- The Washington Times - Friday, March 22, 2019

House Democrats’ campaign committee announced it won’t do business with any pollster, consultant or other vendor who works against any incumbent Democrats next year, attempting to pump the brakes on threats from some liberal lawmakers to try to unseat their less-liberal colleagues.

The move infuriated progressive groups who said the Democratic Congressional Campaign Committee was bowing to wealthy donors at the expense of the liberal activists who are providing most of the energy in the party.

The DCCC’s new rules require vendors to promise to use union labor where possible, and to pursue identity diversity by reporting on whether half their leadership is women, racial or ethnic minorities, veterans, disabled or LGBT. But the most controversial part is a demand for unity.

“The core mission of the DCCC is electing House Democrats, which includes supporting and protecting incumbents. To that end, the DCCC will not conduct business with, nor recommend to any of its targeted campaigns, any consultant that works with an opponent of a sitting Member of the House Democratic Caucus,” the committee said.

A spokeswoman said they are working to recruit a diverse group of candidates, and want to make sure the political consultants that get party money are committed to the DCCC’s goals.



“The DCCC is responsible for protecting and growing our House majority, but I also know that we have the ability to set the course for the future of the Democratic Party while we’re doing that,” Alison Jaslow, DCCC Executive Director, said in a statement to The Washington Times.

But the demand for loyalty could hinder campaigns such as those run last year by now-Rep. Alexandria Ocasio-Cortez in New York and now-Rep. Ayanna Pressley in Massachusetts. Both unseated 10-term Democrats in primaries.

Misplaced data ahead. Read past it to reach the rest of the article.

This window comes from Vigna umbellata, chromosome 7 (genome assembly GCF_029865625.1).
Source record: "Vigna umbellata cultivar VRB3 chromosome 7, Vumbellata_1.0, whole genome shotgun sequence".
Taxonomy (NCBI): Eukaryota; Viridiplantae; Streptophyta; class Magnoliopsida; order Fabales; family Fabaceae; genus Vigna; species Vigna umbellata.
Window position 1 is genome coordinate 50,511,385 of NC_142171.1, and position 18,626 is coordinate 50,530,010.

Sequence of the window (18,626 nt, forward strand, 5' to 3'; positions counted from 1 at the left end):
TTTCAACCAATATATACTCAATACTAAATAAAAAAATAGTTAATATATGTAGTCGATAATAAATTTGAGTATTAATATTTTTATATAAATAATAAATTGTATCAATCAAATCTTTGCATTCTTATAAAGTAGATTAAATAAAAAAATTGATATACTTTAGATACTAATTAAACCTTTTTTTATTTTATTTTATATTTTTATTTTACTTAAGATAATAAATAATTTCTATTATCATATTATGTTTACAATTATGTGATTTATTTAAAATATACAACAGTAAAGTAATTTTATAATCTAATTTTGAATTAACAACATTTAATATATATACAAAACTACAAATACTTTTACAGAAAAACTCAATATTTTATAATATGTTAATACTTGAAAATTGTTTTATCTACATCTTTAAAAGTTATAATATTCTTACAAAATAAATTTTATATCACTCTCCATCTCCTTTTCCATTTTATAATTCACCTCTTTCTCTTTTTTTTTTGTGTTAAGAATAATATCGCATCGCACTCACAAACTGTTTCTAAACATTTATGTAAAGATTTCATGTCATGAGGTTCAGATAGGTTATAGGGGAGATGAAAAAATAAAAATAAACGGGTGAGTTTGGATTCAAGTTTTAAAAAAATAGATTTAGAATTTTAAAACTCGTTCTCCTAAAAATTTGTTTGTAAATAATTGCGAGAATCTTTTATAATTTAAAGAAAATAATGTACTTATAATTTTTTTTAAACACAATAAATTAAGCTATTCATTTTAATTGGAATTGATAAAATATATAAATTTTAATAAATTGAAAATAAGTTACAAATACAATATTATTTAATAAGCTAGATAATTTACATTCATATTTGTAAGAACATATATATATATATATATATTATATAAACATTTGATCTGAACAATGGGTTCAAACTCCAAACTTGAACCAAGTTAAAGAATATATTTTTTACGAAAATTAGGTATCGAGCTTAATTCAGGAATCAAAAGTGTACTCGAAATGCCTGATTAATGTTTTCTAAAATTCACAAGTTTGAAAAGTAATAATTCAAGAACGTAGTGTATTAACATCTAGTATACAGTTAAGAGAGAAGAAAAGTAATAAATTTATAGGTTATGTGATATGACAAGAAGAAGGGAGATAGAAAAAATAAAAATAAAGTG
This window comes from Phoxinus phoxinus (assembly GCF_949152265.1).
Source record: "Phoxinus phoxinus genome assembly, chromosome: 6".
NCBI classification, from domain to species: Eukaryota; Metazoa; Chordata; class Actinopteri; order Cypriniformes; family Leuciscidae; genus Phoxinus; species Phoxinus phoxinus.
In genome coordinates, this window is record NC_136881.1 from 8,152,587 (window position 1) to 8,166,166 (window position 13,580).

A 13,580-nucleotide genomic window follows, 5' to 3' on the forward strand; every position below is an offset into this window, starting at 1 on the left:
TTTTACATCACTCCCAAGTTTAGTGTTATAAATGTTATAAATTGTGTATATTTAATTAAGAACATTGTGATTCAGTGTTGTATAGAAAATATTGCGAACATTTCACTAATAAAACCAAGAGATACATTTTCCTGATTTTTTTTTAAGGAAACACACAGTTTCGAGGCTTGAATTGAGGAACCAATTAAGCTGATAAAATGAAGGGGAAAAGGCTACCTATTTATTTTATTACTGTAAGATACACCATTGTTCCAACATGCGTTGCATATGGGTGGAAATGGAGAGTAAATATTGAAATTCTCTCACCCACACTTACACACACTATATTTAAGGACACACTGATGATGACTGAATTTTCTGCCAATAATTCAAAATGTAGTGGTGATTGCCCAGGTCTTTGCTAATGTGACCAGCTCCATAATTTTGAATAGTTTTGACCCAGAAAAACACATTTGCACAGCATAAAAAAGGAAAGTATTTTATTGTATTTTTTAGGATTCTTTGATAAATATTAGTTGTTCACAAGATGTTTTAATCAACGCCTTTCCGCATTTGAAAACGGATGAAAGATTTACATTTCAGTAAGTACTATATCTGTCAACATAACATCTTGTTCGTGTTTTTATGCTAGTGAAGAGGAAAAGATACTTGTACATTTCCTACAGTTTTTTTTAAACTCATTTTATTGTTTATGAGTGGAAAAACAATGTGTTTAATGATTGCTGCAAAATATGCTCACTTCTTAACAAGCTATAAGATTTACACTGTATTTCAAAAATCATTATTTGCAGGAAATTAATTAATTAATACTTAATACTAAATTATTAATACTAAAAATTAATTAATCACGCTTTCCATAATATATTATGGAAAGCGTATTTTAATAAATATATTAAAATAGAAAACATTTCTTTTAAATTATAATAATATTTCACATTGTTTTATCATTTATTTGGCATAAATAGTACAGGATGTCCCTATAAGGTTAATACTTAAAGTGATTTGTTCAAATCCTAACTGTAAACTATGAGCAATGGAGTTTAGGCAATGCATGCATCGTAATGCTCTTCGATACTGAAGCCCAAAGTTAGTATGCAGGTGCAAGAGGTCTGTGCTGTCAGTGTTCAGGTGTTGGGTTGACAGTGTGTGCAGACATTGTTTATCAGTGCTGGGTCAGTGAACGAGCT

DCCC wants the Joe Crowleys of the Democratic Party to focus on courting big money donors on Wall St for the party instead of raising money for themselves to fend off a primary,” Waleed Shahid, communications director of Justice Democrats, tweeted on Friday. “Big money attachment is largely what this is about and a major reason why [Ms. Ocasio-Cortez] ran in the first place.”

Ms. Ocasio-Cortez denounced the decision Friday as a “shame” that will give lobbyists more power in elections.

“The majority of Americans live in safe districts, where [the general] election isn’t competitive,” Ms. Ocasio-Cortez tweeted. “By stymieing primaries, you deny most voters their best chance at choosing their representative. We also deny the party the opportunity of training up a future bench, something we badly need.”

Ryan Greenwood, director of Movement Politics for People’s Action, said the DCCC’s decision was a disservice to democracy.

He acknowledged that as an institution, the DCCC focuses on ensuring that Democrats maintain a majority in House by defeating Republicans, but said that has made the committee lose its focus on listening to what voters want.

“People get cynical of politics when it’s just about a politician getting in a job and staying in a job,” he told The Times. “I see an institution that is choosing to, above all, protect its members rather than be accountable to the public.”

A Democratic aide told The Times that the DCCC isn’t stopping anyone from running.

Progressives appear to already eyeing certain primary races, such as Democratic Reps. Daniel Lipinski of Illinois, who is pro-life, or Henry Cuellar of Texas.

The Progressive Change Campaign Committee sent out a fundraising email Friday after the DCCC’s announcement to raise money for Marie Newman of Illinois and Kara Eastman of Nebraska against their DCCC-backed opponents.

“Even if the DCCC’s self-perceived mission is to support incumbents, sidelining consultants who both want to help elect the next [Ocasio-Cortez] and flip red districts blue hurts Democratic chances to win more seats,” the PCCC said in a statement.

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